The downside of making your own bread is the time it takes, but this is only a downside if you view it in that way, bread-making can be a relaxing and cheap hobby which is also very rewarding.

When I make a loaf of bread, my family can’t get enough and it’s usually all gone that same day and the best thing is, I know exactly what’s gone into it.

TIP: Not sure if you have all the necessary bread baking equipment at home? Check out my recommended picks below (Amazon links):

Making bread using Belbake flour from Lidl – the results

I made a loaf using the cheapest ingredients I could buy at the time, these ingredients included:

  • Lidl strong white bread flour
  • Allinson’s dried active yeast
  • Butter
  • Basic table salt
  • Tap water

The ingredient cost for this loaf was 53p, and I could have made it cheaper again by leaving out the butter which means I could have made this loaf for 33p – but I just like to use a bit of butter for texture and because it makes the loaf stay fresher for longer.

The image below shows the ingredients used and the final loaf.

There are a few things to be aware of when you’re using a budget flour such as this one. While it’s good that you can make a homemade loaf for as little as 33p, I probably wouldn’t recommend this flour to use for baking.

The final outcome was ok, but just ok, it tasted good, but I had to put quite a bit of work into getting this result and it didn’t work anywhere near as well as my usual bread flours. Here are the reasons why I wouldn’t recommend this flour:

  • It contains less than 12% protein – a good performing bread flour contains over 12% and I wouldn’t choose less than this.
  • The lack of protein is covered up by the addition of rising agents which you won’t find in a good quality flour.
  • It took so long to get a good rise that I had to leave it in the fridge overnight – but this did help to create a really good flavour.

Because I was struggling with rise, I added steam to the oven which helped a little, so this along with the overnight rise helped with the final result. But for me, too much effort versus reward and I’d rather spend a bit extra on a higher quality flour.

Is it worth spending more on bread flour

It is worth spending more on a good brand of bread flour where you see better results for the following reasons:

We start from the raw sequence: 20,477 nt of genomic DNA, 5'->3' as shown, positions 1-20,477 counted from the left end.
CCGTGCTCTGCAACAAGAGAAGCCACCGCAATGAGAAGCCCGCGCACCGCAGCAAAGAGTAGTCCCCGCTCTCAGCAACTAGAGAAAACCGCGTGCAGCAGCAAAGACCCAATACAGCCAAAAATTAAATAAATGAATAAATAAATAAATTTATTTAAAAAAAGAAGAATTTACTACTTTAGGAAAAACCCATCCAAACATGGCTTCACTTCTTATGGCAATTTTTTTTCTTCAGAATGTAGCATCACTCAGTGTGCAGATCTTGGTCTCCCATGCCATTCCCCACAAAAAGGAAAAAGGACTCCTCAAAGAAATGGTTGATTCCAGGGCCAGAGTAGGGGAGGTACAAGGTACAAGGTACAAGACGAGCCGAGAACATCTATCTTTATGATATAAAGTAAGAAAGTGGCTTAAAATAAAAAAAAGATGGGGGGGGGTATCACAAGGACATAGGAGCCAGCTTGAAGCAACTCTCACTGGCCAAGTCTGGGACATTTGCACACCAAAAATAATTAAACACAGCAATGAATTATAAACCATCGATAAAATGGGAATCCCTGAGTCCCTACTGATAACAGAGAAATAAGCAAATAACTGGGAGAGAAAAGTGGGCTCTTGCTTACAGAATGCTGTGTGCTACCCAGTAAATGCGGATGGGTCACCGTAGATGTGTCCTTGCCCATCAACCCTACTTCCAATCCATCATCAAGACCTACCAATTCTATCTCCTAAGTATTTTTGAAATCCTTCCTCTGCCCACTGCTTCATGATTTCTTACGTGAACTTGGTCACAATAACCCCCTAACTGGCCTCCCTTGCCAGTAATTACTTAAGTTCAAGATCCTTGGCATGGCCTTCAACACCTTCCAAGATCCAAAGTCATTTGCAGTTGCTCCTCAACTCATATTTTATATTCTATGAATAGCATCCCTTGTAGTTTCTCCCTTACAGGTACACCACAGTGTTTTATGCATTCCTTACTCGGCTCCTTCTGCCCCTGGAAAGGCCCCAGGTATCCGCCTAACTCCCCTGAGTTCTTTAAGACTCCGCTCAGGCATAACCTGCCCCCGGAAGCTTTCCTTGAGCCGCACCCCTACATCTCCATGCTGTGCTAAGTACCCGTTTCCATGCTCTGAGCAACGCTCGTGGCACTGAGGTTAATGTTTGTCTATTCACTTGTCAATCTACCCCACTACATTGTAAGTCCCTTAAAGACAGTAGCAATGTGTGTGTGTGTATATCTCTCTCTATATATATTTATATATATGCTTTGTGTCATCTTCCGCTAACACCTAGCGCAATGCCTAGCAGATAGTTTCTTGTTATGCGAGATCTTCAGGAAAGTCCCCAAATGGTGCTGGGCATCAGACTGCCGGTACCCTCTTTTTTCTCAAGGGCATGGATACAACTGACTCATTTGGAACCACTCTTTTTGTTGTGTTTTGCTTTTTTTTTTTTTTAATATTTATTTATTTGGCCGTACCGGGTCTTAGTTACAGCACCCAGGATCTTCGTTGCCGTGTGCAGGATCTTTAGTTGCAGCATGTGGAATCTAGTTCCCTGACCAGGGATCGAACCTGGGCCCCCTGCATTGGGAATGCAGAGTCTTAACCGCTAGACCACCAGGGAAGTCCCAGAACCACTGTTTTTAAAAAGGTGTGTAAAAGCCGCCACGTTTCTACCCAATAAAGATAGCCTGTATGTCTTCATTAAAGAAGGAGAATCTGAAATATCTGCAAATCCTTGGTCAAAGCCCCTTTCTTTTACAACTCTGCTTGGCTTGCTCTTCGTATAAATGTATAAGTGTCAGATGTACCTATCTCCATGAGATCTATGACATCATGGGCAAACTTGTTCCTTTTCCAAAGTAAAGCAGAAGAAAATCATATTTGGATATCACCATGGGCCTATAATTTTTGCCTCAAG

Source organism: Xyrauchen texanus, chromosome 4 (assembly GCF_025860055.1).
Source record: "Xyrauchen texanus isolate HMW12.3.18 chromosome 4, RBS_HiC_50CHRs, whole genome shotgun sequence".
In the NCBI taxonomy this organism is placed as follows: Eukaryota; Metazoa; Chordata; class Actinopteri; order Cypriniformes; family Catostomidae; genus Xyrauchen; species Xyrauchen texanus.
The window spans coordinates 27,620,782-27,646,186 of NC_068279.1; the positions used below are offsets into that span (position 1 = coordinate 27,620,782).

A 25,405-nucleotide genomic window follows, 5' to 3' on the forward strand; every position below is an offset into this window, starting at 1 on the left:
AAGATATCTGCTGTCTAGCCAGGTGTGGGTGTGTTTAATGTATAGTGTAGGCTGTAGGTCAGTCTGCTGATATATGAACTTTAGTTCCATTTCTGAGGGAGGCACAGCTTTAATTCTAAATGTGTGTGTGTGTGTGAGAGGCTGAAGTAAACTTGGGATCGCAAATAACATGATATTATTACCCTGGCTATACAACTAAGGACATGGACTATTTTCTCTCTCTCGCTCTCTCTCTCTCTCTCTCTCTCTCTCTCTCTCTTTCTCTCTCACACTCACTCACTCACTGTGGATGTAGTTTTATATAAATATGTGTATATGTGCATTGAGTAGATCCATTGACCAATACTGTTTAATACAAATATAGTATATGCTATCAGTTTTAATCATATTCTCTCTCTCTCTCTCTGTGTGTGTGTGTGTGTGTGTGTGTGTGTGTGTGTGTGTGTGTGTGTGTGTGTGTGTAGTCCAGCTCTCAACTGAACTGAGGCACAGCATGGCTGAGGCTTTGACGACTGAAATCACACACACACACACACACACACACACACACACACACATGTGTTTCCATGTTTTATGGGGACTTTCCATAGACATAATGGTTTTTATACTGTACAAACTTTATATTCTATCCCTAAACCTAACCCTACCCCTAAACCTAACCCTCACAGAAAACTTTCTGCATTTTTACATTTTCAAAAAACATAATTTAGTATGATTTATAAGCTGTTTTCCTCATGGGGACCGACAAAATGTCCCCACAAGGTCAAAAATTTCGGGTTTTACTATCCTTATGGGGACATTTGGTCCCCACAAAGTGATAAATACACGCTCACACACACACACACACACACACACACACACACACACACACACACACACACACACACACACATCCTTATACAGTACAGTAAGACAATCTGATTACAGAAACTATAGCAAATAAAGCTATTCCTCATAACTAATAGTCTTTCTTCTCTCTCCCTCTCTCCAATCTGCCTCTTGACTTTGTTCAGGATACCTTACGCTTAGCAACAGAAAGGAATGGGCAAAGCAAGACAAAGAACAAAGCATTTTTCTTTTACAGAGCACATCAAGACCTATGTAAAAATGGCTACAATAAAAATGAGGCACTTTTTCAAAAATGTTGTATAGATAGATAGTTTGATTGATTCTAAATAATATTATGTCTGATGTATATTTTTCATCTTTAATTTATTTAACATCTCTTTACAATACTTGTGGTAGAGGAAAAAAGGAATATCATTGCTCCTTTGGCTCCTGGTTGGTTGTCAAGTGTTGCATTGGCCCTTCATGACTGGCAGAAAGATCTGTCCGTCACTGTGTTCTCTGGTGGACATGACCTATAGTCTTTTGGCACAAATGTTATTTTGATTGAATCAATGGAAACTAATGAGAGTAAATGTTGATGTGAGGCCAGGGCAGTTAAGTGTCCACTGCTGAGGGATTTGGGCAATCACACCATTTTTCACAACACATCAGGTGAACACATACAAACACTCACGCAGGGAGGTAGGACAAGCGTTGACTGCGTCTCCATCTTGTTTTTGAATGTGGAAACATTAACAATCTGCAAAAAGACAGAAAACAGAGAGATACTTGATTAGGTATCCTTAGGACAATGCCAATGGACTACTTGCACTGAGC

• Higher quality flours are less likely to contain additives and many use organically grown grains.
  • Good milling techniques produce higher quality flour and for wholemeal, some use traditional stoneground methods.
  • You will see better performance with most high-quality bread flours.
  • Good quality bread flour generally has a higher protein level – you can see this in the nutrients section on the pack.

One of my go-to bread flour brands for white bread flour is Matthews of Cotswold, the total cost of a loaf using this flour (with fat) is £1.02. For me, this is completely worth it because I can’t buy any bread in a shop for this price which is anywhere near this quality.

A decent similar shop-bought bread is generally around double the price to buy and some artisan bread shops charge £3 or £4 for a loaf or even more.

Other ways you can save money by baking bread at home

So we found out that making bread at home is cheaper than anything you can buy of the same quality in supermarkets. There are a few ways which you can make even more savings, these include:

  • Bake more than one loaf or bread type at a time and freeze what you don’t need, find out more about freezing and batch baking bread here.
  • Consider making sourdough using a homemade sourdough starter instead of using yeast.
  • Make bread using artisan methods in it’s purest form to save on ingredients such as fat and milk.
  • Buy bread flour in bulk or at wholesale prices – works well if you want to make a lot of bread and you have space to store the flour.

You might also like…

I hope this article will help you to work out the true cost of homemade bread, give a few flour types a try and experiment to see what results you can achieve with home baking.

You might also find the following posts helpful:

Best bread flour (available in the UK)

Bread Making Tips For Beginners –  Everything You Need to Know